Ancient Origins of the Mexican Plaza

[ Architecture ]

Ancient Origins of the Mexican Plaza

From Primordial Sea to Public Space

By Logan Wagner, Hal Box, and Susan Kline Morehead

Extensively illustrated with detailed site plans and photographs, this architectural history of the Mexican plaza reveals why this central public space has been the heart of the community from ancient Mesoamerican times until the present.



33% website discount price


8.5 x 11 | 273 pp.

ISBN: 978-0-292-71916-3

The plaza has been a defining feature of Mexican urban architecture and culture for at least 4,000 years. Ancient Mesoamericans conducted most of their communal life in outdoor public spaces, and today the plaza is still the public living room in every Mexican neighborhood, town, and city—the place where friends meet, news is shared, and personal and communal rituals and celebrations happen. The site of a community’s most important architecture—church, government buildings, and marketplace—the plaza is both sacred and secular space and thus the very heart of the community.

This extensively illustrated book traces the evolution of the Mexican plaza from Mesoamerican sacred space to modern public gathering place. The authors led teams of volunteers who measured and documented nearly one hundred traditional Mexican town centers. The resulting plans reveal the layers of Mesoamerican and European history that underlie the contemporary plaza. The authors describe how Mesoamericans designed their ceremonial centers as embodiments of creation myths—the plaza as the primordial sea from which the earth emerged. They discuss how Europeans, even though they sought to eradicate native culture, actually preserved it as they overlaid the Mesoamerican sacred plaza with the Renaissance urban concept of an orthogonal grid with a central open space. The authors also show how the plaza’s historic, architectural, social, and economic qualities can contribute to mainstream urban design and architecture today.

  • Authors' Note
  • Acknowledgments
  • Introduction
  • Chapter One. The Primordial Sea: Forming Open Space in Mesoamerica
    • Mesoamerican Concept of Space
    • Mountains and Altepetls
    • Caves, Quatrefoils, and Sunken Courts
    • Types of Open Space in Mesoamerica
      • Triad Centering * U-shaped Courts * Quadrangles
    • Quincunx: Symbol of the Cosmos
    • Ballcourts
    • The Sunken Court of Teopantecuanitlán
    • The Dallas Plaque: A Cosmogram
  • Chapter Two. Forming Spanish Towns in Mesoamerican Culture
    • People and Ideas
    • The Invasion
    • The Europeans Making Contact
    • European Plazas in the Early Sixteenth Century
    • Origins of the Plaza
    • Building New World Towns
      • Types of Towns * First Acts and Encounters
    • Laws of the Indies
    • Conversion
    • Quincunx Patios
    • Relaciones Geográficas
  • Chapter Three. Sixteenth-Century Communal Open Spaces (Five Hundred Years Later)
    • Caves and Crevices
      • Amecameca, State of México * Zoquizoquipan, Hidalgo * Valladolid, Yucatán
    • Quincunxial Arrangements
      • Atlatlahuacan, Morelos * Huejotzingo, Puebla * Huaquechula, Puebla * Zacualpan de Amilpas, Morelos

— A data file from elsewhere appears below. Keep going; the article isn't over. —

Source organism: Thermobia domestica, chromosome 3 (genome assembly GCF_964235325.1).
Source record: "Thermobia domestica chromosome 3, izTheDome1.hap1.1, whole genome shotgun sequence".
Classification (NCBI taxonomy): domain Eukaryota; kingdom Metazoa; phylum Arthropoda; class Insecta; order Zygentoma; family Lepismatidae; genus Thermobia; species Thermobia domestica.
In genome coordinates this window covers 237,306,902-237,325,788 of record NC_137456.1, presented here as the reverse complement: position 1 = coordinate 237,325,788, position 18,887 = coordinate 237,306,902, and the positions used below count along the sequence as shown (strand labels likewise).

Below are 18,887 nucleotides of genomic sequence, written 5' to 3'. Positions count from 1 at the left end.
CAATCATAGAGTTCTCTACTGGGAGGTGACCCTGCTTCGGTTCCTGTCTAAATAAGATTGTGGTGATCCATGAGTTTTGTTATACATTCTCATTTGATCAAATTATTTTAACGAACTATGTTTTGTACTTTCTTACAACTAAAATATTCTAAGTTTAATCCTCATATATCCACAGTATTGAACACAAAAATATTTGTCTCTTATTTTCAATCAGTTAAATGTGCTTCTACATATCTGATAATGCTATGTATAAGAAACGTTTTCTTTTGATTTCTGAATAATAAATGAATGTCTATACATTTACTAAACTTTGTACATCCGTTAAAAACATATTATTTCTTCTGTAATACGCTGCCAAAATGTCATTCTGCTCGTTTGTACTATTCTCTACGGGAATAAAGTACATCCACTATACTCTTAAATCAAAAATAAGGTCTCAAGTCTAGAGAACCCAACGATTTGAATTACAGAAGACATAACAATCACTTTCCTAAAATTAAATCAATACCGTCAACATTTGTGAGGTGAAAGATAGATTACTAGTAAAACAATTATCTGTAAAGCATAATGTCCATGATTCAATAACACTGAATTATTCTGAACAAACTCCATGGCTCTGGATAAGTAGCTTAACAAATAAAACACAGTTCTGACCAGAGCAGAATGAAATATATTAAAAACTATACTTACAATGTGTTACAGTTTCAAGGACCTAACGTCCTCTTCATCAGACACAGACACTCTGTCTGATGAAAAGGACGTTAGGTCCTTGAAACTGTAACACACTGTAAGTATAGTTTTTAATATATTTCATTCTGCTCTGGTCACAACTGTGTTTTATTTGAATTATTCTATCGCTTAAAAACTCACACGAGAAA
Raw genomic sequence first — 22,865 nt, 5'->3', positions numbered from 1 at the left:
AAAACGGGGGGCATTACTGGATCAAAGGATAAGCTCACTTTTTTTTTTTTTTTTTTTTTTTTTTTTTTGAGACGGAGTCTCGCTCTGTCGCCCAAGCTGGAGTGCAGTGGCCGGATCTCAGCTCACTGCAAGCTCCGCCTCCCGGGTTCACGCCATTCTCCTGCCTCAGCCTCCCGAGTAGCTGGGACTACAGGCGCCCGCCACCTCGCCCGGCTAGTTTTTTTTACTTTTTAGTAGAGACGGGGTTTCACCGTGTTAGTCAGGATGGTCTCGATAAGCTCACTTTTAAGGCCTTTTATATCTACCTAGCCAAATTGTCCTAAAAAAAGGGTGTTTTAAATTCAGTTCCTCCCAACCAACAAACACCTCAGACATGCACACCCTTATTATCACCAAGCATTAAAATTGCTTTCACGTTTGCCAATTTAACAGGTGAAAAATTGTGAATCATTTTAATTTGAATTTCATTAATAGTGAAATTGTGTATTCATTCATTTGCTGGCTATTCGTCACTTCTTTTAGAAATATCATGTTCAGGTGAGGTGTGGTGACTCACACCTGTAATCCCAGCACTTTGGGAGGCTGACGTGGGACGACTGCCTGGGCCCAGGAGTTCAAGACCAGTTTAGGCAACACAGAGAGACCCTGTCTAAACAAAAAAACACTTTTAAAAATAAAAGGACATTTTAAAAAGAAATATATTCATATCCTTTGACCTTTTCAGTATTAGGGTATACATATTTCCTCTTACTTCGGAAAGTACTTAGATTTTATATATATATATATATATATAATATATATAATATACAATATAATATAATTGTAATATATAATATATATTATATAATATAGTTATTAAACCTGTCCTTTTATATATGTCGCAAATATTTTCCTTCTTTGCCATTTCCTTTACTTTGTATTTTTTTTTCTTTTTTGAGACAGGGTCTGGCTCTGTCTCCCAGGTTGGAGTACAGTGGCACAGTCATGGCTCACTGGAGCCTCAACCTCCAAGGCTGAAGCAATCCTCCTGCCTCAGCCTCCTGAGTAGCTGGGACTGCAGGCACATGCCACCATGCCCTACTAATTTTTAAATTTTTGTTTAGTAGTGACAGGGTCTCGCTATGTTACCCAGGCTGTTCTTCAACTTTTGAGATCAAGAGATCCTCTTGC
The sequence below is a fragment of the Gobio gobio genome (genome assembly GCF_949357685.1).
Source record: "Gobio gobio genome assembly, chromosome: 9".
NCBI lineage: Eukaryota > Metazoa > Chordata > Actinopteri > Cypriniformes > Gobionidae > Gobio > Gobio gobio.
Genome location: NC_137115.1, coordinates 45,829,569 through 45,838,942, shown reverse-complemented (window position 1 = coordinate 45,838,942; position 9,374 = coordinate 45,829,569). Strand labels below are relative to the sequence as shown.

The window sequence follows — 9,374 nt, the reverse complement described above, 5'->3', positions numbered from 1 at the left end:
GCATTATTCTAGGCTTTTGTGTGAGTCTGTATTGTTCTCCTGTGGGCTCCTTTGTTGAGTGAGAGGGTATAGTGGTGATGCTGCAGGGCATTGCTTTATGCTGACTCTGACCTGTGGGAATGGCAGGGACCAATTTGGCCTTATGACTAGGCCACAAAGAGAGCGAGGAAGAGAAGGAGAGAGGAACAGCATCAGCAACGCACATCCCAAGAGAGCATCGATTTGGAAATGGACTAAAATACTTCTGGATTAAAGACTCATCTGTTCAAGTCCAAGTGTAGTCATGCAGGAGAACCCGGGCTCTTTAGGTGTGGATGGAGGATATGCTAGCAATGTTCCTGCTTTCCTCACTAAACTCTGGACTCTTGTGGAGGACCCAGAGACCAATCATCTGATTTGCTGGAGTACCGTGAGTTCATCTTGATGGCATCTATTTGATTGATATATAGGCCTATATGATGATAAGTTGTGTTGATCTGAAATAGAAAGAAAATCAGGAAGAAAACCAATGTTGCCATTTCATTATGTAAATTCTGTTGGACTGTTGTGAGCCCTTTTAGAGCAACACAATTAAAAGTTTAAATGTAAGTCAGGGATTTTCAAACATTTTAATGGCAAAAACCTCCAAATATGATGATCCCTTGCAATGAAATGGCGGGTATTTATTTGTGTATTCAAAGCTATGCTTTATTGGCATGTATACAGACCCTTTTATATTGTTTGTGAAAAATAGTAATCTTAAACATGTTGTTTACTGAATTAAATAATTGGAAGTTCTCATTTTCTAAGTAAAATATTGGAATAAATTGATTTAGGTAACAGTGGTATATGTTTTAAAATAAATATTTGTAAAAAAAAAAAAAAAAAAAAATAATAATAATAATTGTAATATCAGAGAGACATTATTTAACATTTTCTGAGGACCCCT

• Terraced Mountains
      • Molango, Hidalgo * Achiutla, Oaxaca * Yanhuitlán, Oaxaca
    • Sunken Courts
      • Tepoztlán, Morelos * Tochimilco, Puebla * Calpan, Puebla
    • Ballcourts and Bullrings
      • Villa Díaz Ordaz, Oaxaca * Tlanalapa, Hidalgo * Tepeapulco, Hidalgo
        Open Space Ensembles
        Tlaxiaco, Oaxaca * Tlacolula, Oaxaca * Otumba de Gómez Farías, State of México * Tlacochahuaya, Oaxaca * Tepeaca, Puebla * Etla, Oaxaca
    • Bishop Quiroga's Utopias in Michoacán
      • Tzintzuntzan, Michoacán * Pátzcuaro, Michoacán * Santa Fe de la Laguna, Michoacán * Erongarícuaro, Michoacán * Angahuan, Michoacán
    • Visible Overlays and Deliberate Alignments
      • Mitla, Oaxaca * Hacienda Xaaga, Oaxaca * Teposcolula, Oaxaca * Coixtlahuaca, Oaxaca * Epazoyucan, Hidalgo
    • The Yucatán Experience
      • Yotholín, Yucatán * Tibolón, Yucatán * Izamal, Yucatán
  • Chapter Four. Origins and Evolution
  • Epilogue: Plazas in the Twenty-first Century
    • The San Miguel Example
    • Qualities of Successful Plazas
    • Sprawl and the American Myth
  • Appendix. Measured Drawings: Plans of Towns
  • Notes
  • Glossary
  • Bibliography
  • Index

Logan Wagner, who grew up in Mexico, is an architect, author, and teacher of architectural design, architectural history, and vernacular building techniques. He coauthored Contemporary Mexican Design and Architecture.

The late Hal Box was Professor Emeritus and former Dean of the School of Architecture at the University of Texas at Austin. He was named Dean Emeritus before his passing in 2011. His fifty years’ experience in teaching and practicing architecture included work on schools, churches, office and commercial buildings, dormitories, and residences, as well as urban design projects. He was the author of Think Like an Architect.

Susan Kline Morehead holds an M.A. in architectural history and theory from the University of Texas at Austin, and she has spent nearly thirty years directing nonprofit arts organizations at the city, state, and national levels. She regularly lectures on sixteenth-century Mexican architecture and iconography.